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Home » Calan Horse Sanctuary: A Glimpse into Daily Care and Challenges Faced by Rescued Horses

Calan Horse Sanctuary: A Glimpse into Daily Care and Challenges Faced by Rescued Horses

The FACTS about the horses at Calan Horse Sanctuary and the work we do to help them.

As long as animals/horses are seen as disposable, items to be used for human pleasure until the pleasure or utility wears off and they’re dumped, replaced by a new model, new purpose or because we just don’t have the money, time or willingness to care for them, places like Calan Horse Sanctuary will continue to exist.

Whilst most people are aware that Mr Alan Gent, 80 years-old, is the primary and often sole caretaker of the now 24 horses, 2 alpacas, 4 sheep, 2 cats and 1 dog who have found refuge here, few people are aware of what daily life here entails for both Mr Gent and the mob.

As slaughter is an unacceptable option in our minds and hearts, we’ve offered home to mainly elderly equines who come with a host of emotional and physical problems that no one else wanted to deal with for one reason or another. We are also the ones now in the position of having to make the call to euthanize them when something goes horribly awry like colic or organ failure, etc. It has meant Mr Gent is on permanent watch 24/7 and often arises in the middle of the night to make sure an old horse isn’t down in the far paddock and struggling.

When a vet isn’t available or nearby, Mr Gent has on more than a few occasions, had to resort to putting the horse down himself with his rifle. This is the same man who every day since the horses arrive, tenderly soaks their infected eye with herbal tea bags, trims their hooves himself, waits for the equine vet or dentist and puts rugs on the poor-doers and oldies, negotiates affordable hay and hauls in water during the hot, Western Australia Summer and drought.

Just to scratch the surface, this is a snapshot of what some of the horses are struggling with at the moment:

Beriah (aka Lightening Jack 31 years old):
• Eyes are very weak and Alan still about every third day bathe his eyes with tea leaves soaked in water.
• His hind left leg has been damaged and this shows some times
• His general condition seems to be a week-by-week situation.

Brodie (our little white elder pony 32 years old)
• His teeth are “well past the used by date,” dentist stressed nearly totally unusable. Every day this has to be considered.
• Even with 2 hard meals every day he is still VERY thin and looks as though he has been neglected etc. But he is still a very chirpy happy little fella although his time on earth will come to pass sooner rather than later.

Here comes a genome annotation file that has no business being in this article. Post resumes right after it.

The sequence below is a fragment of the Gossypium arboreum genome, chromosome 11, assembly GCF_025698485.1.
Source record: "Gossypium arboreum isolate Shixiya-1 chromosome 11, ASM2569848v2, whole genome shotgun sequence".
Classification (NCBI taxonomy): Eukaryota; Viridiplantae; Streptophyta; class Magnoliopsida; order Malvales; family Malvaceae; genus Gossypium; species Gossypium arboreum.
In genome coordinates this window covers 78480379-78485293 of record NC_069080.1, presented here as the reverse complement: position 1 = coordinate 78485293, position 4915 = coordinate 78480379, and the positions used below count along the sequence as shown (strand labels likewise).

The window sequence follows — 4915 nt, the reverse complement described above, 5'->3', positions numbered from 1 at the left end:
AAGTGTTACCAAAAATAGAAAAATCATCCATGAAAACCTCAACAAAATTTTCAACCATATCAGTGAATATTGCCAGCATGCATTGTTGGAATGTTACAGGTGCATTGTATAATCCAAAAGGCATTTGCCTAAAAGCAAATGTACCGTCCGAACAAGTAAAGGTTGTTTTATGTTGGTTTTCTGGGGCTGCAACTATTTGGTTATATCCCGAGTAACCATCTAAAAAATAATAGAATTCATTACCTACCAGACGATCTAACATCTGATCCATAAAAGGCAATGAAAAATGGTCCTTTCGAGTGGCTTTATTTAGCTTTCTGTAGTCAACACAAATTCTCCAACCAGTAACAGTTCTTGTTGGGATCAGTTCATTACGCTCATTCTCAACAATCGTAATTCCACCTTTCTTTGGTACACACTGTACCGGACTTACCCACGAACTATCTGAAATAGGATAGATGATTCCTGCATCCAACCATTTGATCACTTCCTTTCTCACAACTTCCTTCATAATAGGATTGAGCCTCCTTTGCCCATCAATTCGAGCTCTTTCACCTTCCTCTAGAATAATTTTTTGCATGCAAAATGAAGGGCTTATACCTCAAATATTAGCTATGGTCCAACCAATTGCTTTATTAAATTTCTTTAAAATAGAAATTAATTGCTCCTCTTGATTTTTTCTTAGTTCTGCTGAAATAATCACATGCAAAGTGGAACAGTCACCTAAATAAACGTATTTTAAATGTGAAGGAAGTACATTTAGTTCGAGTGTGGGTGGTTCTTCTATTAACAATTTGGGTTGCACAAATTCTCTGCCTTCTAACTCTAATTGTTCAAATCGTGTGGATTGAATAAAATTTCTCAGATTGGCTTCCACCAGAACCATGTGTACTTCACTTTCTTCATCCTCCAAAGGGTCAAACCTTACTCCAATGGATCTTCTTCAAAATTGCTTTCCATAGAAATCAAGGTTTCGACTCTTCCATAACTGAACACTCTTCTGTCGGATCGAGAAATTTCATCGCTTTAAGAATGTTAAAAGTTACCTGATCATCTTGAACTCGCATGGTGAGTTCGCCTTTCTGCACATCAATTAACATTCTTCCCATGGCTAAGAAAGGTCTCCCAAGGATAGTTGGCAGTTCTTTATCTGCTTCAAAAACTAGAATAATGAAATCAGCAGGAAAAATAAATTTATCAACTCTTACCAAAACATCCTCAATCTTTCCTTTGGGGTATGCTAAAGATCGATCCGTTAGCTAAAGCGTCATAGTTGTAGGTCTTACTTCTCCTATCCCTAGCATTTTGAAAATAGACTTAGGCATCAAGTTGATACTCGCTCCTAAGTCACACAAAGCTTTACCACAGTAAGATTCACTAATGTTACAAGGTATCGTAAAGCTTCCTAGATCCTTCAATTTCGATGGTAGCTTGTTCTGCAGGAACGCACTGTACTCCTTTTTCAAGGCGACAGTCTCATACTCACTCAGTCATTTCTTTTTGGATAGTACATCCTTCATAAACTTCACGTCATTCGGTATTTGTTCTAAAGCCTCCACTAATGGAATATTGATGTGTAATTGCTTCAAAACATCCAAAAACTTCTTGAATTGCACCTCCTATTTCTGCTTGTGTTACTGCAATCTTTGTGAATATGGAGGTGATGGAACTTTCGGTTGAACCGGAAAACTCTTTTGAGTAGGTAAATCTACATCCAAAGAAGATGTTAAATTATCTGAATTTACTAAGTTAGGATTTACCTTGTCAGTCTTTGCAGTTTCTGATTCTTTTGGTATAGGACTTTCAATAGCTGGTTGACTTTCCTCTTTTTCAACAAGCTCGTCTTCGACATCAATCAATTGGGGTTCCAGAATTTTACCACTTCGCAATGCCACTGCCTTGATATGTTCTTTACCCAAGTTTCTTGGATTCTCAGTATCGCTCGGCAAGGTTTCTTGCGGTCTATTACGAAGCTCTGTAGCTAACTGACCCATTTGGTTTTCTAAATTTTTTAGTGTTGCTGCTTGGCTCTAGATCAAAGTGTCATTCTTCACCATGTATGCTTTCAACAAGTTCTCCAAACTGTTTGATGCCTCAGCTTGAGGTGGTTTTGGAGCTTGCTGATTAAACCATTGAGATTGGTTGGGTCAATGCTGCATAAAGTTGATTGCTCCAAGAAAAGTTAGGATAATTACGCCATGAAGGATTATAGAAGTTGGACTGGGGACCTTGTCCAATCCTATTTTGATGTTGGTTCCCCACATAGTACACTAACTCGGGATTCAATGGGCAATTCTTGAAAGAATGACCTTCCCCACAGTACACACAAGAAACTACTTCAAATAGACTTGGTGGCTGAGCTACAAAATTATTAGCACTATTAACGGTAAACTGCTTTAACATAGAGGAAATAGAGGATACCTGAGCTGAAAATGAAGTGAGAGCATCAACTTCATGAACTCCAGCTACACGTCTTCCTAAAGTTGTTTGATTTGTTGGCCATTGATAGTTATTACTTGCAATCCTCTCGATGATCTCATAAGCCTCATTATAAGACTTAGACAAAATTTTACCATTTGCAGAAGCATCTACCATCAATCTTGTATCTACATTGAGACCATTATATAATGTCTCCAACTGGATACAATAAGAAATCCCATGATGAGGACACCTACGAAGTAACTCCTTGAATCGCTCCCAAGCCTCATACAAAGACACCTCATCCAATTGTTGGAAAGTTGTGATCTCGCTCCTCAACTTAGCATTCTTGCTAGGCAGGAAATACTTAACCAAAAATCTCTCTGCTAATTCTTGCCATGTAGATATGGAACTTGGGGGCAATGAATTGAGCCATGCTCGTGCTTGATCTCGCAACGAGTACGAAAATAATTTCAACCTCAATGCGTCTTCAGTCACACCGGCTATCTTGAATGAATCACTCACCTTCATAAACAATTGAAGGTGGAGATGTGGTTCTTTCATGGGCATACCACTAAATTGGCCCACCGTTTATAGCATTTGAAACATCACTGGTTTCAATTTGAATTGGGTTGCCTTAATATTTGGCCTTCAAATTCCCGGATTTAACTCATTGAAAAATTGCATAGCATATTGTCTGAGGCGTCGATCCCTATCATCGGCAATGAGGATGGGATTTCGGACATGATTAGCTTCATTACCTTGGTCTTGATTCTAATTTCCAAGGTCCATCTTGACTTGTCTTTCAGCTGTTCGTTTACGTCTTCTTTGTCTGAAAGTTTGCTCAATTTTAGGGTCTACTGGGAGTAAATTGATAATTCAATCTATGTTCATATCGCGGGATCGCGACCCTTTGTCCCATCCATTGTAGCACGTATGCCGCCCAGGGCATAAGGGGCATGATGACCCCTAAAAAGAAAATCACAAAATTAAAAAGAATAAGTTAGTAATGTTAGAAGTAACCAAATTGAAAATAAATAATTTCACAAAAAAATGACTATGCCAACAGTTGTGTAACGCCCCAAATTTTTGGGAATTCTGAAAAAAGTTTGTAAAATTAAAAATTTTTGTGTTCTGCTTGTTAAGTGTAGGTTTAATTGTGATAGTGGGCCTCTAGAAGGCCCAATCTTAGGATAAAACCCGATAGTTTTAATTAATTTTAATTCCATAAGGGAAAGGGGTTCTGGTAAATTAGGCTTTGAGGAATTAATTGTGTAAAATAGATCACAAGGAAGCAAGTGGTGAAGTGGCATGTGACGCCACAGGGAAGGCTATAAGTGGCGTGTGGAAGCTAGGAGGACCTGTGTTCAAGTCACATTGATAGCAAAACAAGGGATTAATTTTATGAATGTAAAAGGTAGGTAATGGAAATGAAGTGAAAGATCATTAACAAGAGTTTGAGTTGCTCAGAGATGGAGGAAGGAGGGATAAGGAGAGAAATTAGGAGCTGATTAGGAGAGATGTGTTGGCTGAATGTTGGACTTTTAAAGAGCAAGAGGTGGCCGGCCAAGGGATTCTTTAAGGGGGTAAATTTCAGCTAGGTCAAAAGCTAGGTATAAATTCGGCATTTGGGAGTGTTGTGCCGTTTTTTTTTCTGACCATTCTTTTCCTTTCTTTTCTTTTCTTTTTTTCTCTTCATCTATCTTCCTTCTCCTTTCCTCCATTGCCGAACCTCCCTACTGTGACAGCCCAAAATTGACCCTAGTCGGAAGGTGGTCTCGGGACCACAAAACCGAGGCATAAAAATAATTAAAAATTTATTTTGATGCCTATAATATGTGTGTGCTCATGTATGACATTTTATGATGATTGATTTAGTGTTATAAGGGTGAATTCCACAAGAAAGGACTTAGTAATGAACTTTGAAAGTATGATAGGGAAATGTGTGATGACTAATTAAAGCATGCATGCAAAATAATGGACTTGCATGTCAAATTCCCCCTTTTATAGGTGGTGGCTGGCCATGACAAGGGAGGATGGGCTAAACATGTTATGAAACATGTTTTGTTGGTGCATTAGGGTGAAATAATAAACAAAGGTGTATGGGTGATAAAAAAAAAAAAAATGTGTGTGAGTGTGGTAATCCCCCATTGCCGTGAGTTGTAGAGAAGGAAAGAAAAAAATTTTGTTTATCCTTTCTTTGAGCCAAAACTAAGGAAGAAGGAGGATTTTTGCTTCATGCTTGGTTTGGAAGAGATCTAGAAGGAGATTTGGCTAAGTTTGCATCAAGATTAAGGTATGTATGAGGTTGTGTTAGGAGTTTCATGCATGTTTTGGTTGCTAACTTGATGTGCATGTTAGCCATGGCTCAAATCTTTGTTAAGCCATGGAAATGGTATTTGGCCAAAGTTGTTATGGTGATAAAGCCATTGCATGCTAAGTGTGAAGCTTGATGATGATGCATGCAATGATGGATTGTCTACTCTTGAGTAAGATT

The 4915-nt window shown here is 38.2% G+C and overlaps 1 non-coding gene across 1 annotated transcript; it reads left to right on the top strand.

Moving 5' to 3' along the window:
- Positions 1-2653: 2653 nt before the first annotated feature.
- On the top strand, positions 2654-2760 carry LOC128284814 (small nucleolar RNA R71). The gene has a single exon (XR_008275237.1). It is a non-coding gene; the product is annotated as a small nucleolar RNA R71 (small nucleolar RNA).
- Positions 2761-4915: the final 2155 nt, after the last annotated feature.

Big Ben ( 22 years old)
• Hunters Hump giving him much discomfort and Alan is sure some days very painful.
• Now drags his right hind leg quite bad as walks. Have to watch his welfare very closely day by day.

Mae Lee (a one-eyed, 33 years old mare)
• Teeth the same as Brodie’s and only having one eye makes her life difficult

Tex (15 years old)
• Has a damaged and infected wither, which even today is spewing out much coloured liquid. Alan is treating as per vet advice.

Honner (15 years old)
• As he only has one eye is always a cause a concern for him and Alan. He was sold as a sound riding horse and the new owner lost an eye as a result, which is how he ended up at CHS.

Gideon (17 years old)
• Has very susceptible hooves and right this very minute is battling what Alan thinks is an abscess. Alan has been bathing Giddy’s left front hoof twice a day in cool water and Epson Salts and feels if he is still lame in a few more days he will have to contact the vet.

Omar (19 years old) our beautiful new resident who had the green ooze pouring out of his nostrils upon arrival at CHS)
• Even though his nasal problem has improved, when he coughs chewed up grass is ejected through his nostrils. Alan is convinced poor Omar has had damage to his front and rear legs and as he walks it looks to be walking on hot ground.

Due to years of Alan’s dedicated work and commitment to the horses no body wanted and due to the age of these beautiful ancient equines, we need your help more than ever. We’re needing your monetary donations as well as time commitment for those who can make it out to the sanctuary on a regular basis to muck stalls, offer farrier work or veterinary care, check and fix fencing until we can establish a more sustainable situation. We are determined that the animals/horses in our care are able to live out their lives peacefully, healthy and free from harm or suffering.

Please donate now and/or contact Alan Gent or Mae Lee Sun through our website or this page.

On behalf of all of us, thank you again for you loving support.

Alan Gent and Mae Lee Sun

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